11- What are the potential storage problems that pharmacies in general face? The potential problems is that distributors and warehouses of pharmaceuticals sometimes they deliver products damaged from high temperature and humidity, we need more inspections from ministry of health on warehouses

4.4.3.2. El-Shabrawishi Pharmacy (medical insurance), Sidi Beshr

1- Do you have separate area for storage in pharmacy? Yes, we have shelves, lockers, quarantine area, and refrigerator. 2- Do you apply the manufacturers instructions in storage? Yes, we apply with the manufacturer instructions that are printed on the packages.

88

3- Are the storage areas situated so that the products are protected from potentially harmful influence? Yes, we store the products into lockers, those lockers are closed with key and we do not expose drugs into direct heat or sunlight.

4- Do you apply proper care and control over hazardous substances? They are separated from others? Yes, we separate the hazardous substances in closed lockers, and they are separated from other drugs, the pharmacist only has the authority to deal with hazardous substances.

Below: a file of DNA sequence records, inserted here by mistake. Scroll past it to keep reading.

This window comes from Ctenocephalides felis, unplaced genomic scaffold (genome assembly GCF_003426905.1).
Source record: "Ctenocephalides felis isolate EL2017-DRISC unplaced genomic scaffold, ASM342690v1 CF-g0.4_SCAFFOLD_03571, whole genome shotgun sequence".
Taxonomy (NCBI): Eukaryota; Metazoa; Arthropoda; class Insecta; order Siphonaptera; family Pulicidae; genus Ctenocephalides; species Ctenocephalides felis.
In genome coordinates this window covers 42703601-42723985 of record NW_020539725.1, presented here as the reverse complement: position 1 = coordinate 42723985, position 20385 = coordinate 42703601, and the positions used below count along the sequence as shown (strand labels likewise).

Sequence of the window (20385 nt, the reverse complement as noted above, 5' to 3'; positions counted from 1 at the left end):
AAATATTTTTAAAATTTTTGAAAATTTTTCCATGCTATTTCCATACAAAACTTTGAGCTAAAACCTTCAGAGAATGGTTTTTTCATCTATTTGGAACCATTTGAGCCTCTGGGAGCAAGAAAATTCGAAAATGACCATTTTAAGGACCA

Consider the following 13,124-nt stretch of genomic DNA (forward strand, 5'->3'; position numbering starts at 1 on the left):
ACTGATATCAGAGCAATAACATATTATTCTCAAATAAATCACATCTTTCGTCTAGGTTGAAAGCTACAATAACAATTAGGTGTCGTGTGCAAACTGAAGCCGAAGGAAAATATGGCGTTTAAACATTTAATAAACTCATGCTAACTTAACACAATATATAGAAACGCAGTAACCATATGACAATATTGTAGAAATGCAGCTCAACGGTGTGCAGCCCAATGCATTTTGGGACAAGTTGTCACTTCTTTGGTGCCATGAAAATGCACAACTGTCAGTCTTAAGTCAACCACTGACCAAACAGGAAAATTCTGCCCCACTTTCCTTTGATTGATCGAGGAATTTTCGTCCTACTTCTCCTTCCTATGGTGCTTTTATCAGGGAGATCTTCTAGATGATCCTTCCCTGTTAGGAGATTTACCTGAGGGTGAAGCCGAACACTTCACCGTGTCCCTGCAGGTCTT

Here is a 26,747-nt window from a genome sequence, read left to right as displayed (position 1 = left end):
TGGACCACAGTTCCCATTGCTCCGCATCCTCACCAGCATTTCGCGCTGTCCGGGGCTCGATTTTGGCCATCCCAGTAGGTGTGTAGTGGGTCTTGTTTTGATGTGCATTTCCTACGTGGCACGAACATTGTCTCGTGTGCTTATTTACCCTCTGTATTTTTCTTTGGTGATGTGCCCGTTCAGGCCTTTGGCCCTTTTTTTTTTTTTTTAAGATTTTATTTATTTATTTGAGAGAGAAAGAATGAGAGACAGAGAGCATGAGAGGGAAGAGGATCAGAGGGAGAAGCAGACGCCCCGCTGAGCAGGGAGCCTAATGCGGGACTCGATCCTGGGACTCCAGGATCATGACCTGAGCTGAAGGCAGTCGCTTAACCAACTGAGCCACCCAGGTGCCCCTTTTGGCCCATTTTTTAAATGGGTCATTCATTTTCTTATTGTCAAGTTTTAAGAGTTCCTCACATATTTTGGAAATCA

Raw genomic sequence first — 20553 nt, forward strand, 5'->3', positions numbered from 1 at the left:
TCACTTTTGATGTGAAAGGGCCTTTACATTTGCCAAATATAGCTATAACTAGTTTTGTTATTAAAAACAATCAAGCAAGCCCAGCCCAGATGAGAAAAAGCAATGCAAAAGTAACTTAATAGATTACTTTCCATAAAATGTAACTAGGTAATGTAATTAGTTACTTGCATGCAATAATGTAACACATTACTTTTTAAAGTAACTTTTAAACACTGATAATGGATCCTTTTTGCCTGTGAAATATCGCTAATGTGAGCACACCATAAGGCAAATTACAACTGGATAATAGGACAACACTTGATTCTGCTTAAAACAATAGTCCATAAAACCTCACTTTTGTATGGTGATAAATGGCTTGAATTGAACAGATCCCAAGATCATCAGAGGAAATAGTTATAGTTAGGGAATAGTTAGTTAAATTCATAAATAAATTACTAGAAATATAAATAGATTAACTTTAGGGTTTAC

5- Do you check receipt for quantity, quality, damaged containers, type, storage, conditions and expiry dates? Yes, usually when we receive shipments we check for quantity to be exact to the order, and that the expiry date are enough, and if any damaged package we return it to the distributors, we apply the storage according to the type of drugs, but it is very difficult to check the quality of drugs by visual inspections.

6- Do you have a place for special storage (cold or refrigerated)? Yes, we have refrigerator, and we usually check that the temperature inside the refrigerator between 2 and 8.